The percentage of non-affiliated voters, meanwhile, increased from 19 percent in 2002 to 22 percent today.

The likely conclusion, then, is that over the past decade some number of voters have switched from registering as Democrats to non-affiliated status.

And it stands to reason that those voters, having lately leaned Democratic, would not immediately migrate en masse to the Republican ticket.

Indeed, the comparatively low turnout among non-affiliated voters strongly suggests that many of those who switched to that small-i independent status (as opposed to formally registered, as I have, as an Independent) didn’t vote at all.

A couple of other statistics among the Elections Divisions’ binary reams that intrigued me have to do with measuring just how conservative Baker County is, and how liberal are some of the more populous counties west of the Cascades.

(I recognize that “conservative” and “liberal” aren’t precise synonyms for Republican and Democrat, but they’re close enough.)

It turns out that Baker County isn’t the most conservative enclave in rural Oregon.

And it’s not not nearly as partisan as is the state’s most thickly settled county, Multnomah.

Baker County is actually slightly less conservative than each of our neighbors, based on the percentage of voters registered as Republicans.

Baker County’s 46.4 percent rate of GOP affiliation trails Union County (47.9 percent); Grant County (51.7 percent); Malheur County (49.7 percent); and Wallowa County (52.1 percent).

Lake County, by the way, tops that list, with 55.9 percent of its voters registered Republicans.

Yet even Lake County’s electorate isn’t as unbalanced, so to speak, as Multnomah County’s.

Multnomah, which has 455,000 registered voters, 20 percent of Oregon’s total and 163,000 more than the runner-up (Washington County), isn’t so much heavily Democratic as it is lightly Republican.

Which is not to say Multnomah isn’t heavily Democratic — its percentage of voters who are registered Democrats is 52.8 percent, the highest among Oregon’s 36 counties.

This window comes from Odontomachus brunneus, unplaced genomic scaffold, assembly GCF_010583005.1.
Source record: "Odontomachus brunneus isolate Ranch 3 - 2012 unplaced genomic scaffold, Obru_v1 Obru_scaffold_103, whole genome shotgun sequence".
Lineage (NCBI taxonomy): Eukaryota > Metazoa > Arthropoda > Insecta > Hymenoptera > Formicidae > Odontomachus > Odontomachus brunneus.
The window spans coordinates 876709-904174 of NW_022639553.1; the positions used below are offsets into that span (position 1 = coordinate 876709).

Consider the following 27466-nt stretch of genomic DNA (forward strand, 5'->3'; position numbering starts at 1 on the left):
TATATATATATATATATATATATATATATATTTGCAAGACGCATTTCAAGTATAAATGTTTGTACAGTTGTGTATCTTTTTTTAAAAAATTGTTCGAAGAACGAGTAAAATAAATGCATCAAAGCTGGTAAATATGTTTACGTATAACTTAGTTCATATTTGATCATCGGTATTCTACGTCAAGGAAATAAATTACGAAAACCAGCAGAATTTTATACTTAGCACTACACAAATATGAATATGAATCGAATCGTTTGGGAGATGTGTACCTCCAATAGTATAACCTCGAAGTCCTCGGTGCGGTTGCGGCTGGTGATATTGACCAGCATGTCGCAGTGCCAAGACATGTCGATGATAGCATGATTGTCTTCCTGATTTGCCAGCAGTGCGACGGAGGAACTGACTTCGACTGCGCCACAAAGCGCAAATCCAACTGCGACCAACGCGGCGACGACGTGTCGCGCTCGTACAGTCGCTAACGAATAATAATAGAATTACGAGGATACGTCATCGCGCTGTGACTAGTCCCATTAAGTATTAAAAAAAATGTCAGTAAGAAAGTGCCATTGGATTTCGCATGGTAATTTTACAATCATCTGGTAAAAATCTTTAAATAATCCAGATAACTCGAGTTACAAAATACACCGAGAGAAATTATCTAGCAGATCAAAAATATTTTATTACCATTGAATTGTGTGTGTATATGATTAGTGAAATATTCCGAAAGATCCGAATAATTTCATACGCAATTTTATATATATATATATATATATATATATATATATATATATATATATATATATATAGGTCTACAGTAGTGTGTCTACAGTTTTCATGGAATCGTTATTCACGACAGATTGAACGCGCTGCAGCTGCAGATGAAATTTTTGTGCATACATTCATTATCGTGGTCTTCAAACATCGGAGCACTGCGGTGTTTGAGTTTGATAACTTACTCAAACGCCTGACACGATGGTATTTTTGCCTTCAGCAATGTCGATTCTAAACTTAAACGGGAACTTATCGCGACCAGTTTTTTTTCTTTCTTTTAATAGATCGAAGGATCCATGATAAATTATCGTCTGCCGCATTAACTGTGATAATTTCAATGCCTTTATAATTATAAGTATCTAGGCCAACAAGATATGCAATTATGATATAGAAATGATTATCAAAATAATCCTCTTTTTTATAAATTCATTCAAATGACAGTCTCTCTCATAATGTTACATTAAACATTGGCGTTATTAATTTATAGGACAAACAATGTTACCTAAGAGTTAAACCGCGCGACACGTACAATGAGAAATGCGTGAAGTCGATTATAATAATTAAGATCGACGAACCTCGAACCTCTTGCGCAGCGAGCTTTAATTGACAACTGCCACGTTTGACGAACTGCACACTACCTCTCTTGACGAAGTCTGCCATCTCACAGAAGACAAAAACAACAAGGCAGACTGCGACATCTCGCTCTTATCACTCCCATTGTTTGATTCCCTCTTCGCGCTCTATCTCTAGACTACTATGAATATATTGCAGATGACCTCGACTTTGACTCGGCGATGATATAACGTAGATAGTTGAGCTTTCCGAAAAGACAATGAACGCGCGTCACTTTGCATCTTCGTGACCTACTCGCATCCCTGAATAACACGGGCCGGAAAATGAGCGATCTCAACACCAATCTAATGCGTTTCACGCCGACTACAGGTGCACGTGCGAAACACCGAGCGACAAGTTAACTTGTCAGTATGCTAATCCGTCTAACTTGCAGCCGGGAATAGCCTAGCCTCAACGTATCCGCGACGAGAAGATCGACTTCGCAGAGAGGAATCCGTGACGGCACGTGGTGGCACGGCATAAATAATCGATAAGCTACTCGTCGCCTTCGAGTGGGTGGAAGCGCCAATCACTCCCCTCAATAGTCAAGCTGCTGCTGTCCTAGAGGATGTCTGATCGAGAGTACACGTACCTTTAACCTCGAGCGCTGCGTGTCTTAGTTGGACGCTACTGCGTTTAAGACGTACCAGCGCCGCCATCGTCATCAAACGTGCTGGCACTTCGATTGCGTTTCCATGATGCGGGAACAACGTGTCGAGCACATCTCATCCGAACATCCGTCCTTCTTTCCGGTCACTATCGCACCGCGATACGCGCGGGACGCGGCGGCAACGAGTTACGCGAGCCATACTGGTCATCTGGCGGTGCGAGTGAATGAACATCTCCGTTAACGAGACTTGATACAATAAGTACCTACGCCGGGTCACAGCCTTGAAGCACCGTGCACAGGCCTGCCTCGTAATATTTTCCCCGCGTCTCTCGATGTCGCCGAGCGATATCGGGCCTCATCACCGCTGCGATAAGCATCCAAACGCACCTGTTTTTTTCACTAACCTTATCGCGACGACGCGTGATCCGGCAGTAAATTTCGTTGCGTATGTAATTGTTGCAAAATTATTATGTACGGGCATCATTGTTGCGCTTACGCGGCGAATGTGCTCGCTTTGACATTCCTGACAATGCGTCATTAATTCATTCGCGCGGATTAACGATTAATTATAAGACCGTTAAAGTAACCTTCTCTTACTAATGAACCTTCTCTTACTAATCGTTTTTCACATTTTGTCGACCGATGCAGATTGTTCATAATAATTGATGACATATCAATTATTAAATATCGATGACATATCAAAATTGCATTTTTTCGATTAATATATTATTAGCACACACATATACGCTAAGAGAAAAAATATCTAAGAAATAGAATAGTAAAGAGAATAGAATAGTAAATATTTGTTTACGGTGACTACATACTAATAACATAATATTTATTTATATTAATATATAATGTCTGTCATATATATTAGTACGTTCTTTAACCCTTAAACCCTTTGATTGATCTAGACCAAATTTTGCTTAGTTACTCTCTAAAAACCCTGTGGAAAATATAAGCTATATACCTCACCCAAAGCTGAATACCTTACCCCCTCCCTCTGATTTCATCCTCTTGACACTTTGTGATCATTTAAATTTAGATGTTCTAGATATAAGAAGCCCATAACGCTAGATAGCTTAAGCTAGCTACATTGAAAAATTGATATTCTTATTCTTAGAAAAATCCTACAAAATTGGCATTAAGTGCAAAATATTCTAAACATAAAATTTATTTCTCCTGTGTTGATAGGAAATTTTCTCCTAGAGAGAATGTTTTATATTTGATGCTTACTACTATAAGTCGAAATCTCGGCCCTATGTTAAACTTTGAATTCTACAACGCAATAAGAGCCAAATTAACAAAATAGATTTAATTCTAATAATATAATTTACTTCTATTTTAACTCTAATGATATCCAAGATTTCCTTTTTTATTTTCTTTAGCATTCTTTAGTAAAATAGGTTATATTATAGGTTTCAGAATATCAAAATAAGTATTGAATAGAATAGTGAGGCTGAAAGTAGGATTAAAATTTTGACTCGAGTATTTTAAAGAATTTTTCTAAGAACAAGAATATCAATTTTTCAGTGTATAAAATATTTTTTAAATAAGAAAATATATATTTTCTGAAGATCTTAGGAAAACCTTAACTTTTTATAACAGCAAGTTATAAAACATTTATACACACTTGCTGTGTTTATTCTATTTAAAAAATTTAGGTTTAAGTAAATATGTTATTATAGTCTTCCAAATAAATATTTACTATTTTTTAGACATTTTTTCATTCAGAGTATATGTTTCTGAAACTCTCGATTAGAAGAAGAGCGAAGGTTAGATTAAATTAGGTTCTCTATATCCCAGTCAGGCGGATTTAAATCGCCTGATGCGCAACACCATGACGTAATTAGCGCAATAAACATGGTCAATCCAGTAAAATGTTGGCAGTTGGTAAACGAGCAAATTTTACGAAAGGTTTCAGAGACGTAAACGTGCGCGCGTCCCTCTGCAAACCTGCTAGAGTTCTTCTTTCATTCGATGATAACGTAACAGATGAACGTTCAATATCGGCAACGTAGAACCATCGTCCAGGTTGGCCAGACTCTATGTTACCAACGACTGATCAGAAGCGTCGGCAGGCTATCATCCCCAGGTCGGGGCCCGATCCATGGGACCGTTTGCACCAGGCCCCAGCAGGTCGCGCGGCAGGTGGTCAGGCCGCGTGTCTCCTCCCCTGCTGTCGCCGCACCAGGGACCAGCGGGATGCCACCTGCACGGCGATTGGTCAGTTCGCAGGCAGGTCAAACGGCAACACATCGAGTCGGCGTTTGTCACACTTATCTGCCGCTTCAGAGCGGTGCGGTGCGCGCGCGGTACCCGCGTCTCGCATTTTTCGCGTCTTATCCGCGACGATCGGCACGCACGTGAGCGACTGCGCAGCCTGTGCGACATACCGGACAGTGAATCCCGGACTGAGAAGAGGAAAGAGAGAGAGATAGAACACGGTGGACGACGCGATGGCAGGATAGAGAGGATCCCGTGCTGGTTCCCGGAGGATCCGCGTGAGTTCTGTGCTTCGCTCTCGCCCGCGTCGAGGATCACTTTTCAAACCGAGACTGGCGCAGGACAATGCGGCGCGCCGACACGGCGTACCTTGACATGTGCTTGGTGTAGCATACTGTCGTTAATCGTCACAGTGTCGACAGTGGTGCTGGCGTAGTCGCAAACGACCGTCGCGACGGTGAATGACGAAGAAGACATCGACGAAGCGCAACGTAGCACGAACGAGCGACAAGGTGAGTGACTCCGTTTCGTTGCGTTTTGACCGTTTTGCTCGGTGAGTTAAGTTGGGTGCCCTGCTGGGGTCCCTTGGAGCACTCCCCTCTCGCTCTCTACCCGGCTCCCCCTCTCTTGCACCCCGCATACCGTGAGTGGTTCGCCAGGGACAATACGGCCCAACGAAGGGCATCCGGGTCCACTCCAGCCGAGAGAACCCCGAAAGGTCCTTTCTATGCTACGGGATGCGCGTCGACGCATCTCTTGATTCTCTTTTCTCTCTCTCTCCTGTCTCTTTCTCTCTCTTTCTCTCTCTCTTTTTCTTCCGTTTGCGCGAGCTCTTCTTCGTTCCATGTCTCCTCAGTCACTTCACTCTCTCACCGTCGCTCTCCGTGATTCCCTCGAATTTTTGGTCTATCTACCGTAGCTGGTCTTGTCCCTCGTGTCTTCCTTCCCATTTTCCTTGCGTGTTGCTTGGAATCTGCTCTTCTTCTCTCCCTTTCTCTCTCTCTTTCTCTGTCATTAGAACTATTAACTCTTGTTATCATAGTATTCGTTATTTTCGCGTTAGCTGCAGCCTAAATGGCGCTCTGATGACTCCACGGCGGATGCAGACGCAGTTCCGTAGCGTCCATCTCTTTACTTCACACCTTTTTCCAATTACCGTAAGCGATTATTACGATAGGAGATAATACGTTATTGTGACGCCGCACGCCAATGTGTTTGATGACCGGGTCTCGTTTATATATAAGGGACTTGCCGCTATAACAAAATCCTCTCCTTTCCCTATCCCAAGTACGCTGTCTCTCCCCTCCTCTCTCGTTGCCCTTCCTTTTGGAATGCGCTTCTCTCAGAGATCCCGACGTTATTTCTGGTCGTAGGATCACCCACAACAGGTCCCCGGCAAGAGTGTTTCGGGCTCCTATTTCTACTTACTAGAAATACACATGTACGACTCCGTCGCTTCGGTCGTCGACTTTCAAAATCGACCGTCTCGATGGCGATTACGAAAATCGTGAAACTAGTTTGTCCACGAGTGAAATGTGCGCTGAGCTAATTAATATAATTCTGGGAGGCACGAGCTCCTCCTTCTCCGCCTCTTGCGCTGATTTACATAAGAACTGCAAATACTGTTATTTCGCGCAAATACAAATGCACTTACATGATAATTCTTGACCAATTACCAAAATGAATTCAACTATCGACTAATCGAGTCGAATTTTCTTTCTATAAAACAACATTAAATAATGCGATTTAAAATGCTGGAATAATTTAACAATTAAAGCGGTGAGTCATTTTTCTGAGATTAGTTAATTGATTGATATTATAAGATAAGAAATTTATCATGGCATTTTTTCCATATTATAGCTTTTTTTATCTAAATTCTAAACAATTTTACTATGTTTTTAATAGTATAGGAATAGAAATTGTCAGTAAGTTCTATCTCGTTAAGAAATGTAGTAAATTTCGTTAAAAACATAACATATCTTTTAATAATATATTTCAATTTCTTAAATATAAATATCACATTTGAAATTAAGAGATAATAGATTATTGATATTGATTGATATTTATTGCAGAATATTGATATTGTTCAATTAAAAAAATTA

The figure that stood out for me, though, is Multnomah County’s paltry Republican presence — just 15.5 percent of registered voters.

By comparison, the most devout Republican county — Lake — boasts a strong Democratic minority, with 21.9 percent of voters there registered Democrats.

Lane County, which has a reputation as a bastion of liberalism, isn’t necessarily deserving, at least compared with Multnomah. Lane County has a considerably higher percentage of registered Republicans (27.4 percent) and a lower percentage of Democrats (43.4 percent).

Nothing in the Elections Division records greatly challenges the conventional casting of Oregon as politically divided.

Areas west of the Cascades prefer Democratic candidates, although this preference is notably less enthusiastic in the largely rural areas outside the Portland, Salem and Eugene metropolitan areas.

East of the mountains is mainly a land of Republicans, although based on the breakdown of voters’ affiliations, I suspect the party’s eminence here is not so great as is commonly believed.

The interesting question for the future, it seems to me, is whether candidates who don’t have an “R” next to their name can earn the trust of voters who don’t either.